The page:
Vanessa joined the OAD in January 2017, having previously served in a joint University of Cape Town/SAAO Senior Lecturer/Astronomer position. Prior to that she was at the University of Southampton in the UK where she did her PhD and Postdoc. Prior to that she worked at the South African Nuclear Energy Corporation, where she and I actually first met in 2001.
When we hired her, people asked why she wanted to work for the OAD. She was a senior scientist and highly respected in the research community. This is probably why people didn’t want her to move to the OAD, which appeared to be a path leading away from research. At the same time she was humble enough to see the value of a structure like the OAD. This combination of seniority and humility has really been what defined her time at the OAD and made her rise to the heights of achievement that she has.
During her time since she joined the OAD she took on the lead role in bidding (successfully) to host the 2024 IAU GA in Africa for the first time, and then Chairing the National Organising Committee for the event. A while later she assumed the part time role of Head of Research at the SAAO, and also obtained her Adjunct Associate Prof position at UCT, which she used to continue supervising students over the years. Her diligence and high work ethic led her to rally the South African astronomy community through the Astronomy Town meeting, out of which came the Astronomy Community Task Team, which she nurtured through its infancy to the solid structure it currently is. She also followed her passion for Women in Astronomy and was a founding board member of the African Network for Women in Astronomy. Recently she also became a member of the SALT Board, representing the NRF.For the OAD Vanessa has been my right hand and has built our strong reputation among the professional astronomy community and senior government officials worldwide. She has bravely stood in for me and led OAD whenever I couldn’t, especially during the last few years, including leading a large delegation to the IAU General Assembly Busan, when I had to cancel my participation. She helped to build partnerships and manage important stakeholder relations that have kept the OAD strong and relevant.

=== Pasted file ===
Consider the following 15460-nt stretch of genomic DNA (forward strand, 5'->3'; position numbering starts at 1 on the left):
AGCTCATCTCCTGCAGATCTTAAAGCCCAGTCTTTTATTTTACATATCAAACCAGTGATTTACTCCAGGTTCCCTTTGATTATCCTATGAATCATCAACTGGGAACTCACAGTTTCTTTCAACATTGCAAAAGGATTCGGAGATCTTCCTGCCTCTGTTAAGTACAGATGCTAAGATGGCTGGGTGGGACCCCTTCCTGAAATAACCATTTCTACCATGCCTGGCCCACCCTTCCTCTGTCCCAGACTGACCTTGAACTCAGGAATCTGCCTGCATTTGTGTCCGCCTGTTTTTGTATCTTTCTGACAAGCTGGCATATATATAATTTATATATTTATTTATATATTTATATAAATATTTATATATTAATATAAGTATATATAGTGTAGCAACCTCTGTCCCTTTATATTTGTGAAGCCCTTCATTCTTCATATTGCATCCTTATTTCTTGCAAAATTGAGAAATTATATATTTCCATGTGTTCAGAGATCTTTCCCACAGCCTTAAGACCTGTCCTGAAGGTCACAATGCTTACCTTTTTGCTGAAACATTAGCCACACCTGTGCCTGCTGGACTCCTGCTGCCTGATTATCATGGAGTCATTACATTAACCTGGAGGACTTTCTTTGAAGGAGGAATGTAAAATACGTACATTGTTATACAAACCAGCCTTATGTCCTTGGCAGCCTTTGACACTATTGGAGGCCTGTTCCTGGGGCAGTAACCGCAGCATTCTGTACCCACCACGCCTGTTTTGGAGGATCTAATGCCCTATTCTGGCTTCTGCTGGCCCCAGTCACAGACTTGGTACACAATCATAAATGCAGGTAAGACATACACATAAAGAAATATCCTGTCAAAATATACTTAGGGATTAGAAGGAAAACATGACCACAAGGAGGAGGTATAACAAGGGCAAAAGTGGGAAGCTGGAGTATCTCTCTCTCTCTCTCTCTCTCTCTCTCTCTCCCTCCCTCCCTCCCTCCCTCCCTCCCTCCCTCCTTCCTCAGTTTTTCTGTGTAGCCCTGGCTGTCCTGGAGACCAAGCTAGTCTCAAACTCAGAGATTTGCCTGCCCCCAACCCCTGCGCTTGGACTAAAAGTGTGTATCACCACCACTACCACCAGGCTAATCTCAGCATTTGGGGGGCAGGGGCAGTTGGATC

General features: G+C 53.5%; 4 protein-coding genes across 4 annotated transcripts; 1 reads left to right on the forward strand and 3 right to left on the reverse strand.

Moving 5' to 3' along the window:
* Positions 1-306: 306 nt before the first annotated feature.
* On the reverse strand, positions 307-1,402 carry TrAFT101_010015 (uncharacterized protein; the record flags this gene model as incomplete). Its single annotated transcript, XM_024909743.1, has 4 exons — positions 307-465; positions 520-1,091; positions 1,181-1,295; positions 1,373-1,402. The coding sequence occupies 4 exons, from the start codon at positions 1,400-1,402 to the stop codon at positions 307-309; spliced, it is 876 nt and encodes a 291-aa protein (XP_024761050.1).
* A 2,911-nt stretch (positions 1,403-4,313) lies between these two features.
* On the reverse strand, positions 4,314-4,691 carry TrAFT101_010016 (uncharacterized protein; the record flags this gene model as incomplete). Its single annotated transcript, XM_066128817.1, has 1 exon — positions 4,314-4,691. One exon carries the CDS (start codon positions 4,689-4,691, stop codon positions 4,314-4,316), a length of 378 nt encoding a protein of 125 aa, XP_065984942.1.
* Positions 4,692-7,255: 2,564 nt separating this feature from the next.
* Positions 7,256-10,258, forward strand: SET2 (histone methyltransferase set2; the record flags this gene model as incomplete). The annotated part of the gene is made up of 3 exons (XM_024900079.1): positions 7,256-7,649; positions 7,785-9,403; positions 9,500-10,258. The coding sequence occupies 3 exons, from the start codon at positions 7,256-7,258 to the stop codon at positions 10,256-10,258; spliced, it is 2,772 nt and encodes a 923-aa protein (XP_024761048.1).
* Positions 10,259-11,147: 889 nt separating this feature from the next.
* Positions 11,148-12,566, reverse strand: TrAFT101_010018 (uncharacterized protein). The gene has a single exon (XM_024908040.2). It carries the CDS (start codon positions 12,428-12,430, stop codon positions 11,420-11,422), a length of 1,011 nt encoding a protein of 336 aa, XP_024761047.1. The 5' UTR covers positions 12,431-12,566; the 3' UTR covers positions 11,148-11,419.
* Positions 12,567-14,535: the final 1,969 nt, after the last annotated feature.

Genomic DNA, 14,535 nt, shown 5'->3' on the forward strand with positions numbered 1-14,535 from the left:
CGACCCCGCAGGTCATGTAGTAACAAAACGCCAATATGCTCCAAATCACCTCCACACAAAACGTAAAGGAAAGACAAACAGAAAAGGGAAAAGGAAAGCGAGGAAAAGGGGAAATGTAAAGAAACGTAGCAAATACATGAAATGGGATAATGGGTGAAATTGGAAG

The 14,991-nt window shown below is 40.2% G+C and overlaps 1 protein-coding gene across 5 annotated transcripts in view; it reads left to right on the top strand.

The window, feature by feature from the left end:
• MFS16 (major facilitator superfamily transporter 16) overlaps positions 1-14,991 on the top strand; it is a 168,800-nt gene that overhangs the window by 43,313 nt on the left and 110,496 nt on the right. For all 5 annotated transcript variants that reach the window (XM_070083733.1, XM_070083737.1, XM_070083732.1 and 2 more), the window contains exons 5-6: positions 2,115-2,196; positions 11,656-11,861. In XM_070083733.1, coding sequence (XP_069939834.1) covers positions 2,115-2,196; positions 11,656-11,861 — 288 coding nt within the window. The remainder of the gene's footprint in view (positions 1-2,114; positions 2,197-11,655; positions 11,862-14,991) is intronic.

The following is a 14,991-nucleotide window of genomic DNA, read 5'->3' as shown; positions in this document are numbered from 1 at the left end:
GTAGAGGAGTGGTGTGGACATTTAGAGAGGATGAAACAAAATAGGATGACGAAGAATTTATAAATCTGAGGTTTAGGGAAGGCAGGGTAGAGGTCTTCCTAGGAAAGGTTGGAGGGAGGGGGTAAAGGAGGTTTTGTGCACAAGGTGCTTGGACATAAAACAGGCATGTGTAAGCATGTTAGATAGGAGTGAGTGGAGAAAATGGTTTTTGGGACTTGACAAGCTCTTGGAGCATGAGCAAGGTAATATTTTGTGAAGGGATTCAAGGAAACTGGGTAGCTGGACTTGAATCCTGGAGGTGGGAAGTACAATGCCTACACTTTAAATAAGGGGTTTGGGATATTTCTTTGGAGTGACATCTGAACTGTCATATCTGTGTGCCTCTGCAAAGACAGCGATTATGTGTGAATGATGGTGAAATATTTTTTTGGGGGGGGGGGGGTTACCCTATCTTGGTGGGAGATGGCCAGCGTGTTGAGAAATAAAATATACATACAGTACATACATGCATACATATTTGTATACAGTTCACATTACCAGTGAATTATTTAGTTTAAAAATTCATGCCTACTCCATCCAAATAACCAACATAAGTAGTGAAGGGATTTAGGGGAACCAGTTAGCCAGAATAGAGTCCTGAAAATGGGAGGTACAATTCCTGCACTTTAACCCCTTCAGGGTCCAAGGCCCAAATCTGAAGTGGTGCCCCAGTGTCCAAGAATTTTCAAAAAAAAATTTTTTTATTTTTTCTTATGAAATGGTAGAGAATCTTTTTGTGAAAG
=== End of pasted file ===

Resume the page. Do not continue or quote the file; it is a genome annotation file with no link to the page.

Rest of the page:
Vanessa really is one of those cases where one’s humility prevents one from understanding the significance of their contributions. Vanessa’s contributions have certainly been far more significant than she herself may realise.
During her time with us the OAD has grown from strength to strength. As I reflect on the years that she has spent with us, I know that she has grown too. The OAD spirit and culture, which has certainly gained international recognition, was shaped by her as well, not to mention our other incredible individuals like Ram, Nuhaah, and all the rest of our dynamic energetic team. We have always referred to the global OAD community as a family, and we have always been there for each other. We recognise that we are people first, with families to take care of, and who may need some extra support from time to time. Vanessa has been like my baby sister (for me because I’m older, for others she was probably like an Aunty V).
This position that she takes up at the International Science Council (ISC) is really senior, and she will be in a position to make a much bigger impact on the world in all science, not just astronomy. The ISC is like the parent body of the IAU. They have an audience at the UN. Their mission is science for global public good. And Vanessa will be their Science Director! Big stuff!
Vanessa, saying goodbye to you is really hard. But we are really proud of you Vanessa. Proud of where you have come from and where you are going. Proud of your dedication and commitment to your work and your colleagues, but also proud of your dedication to your family and your wanting to give them new experiences and opportunities in Europe.
You can leave with a clear conscience – you have done your job well. Now it’s time to spread your wings and show the world who you are – a little girl from the small rural town of Cradock in the Eastern Cape of South Africa, who is not afraid to take on the world.
Take this spirit to Europe, show them who you are, who we are. As South Africans, Africans, as SAAO, as the OAD. Show them your heart. Show them your strength. Your passion. Your humility. Your diligence. And we will always be here cheering you on as you embark on this journey to change the world through science.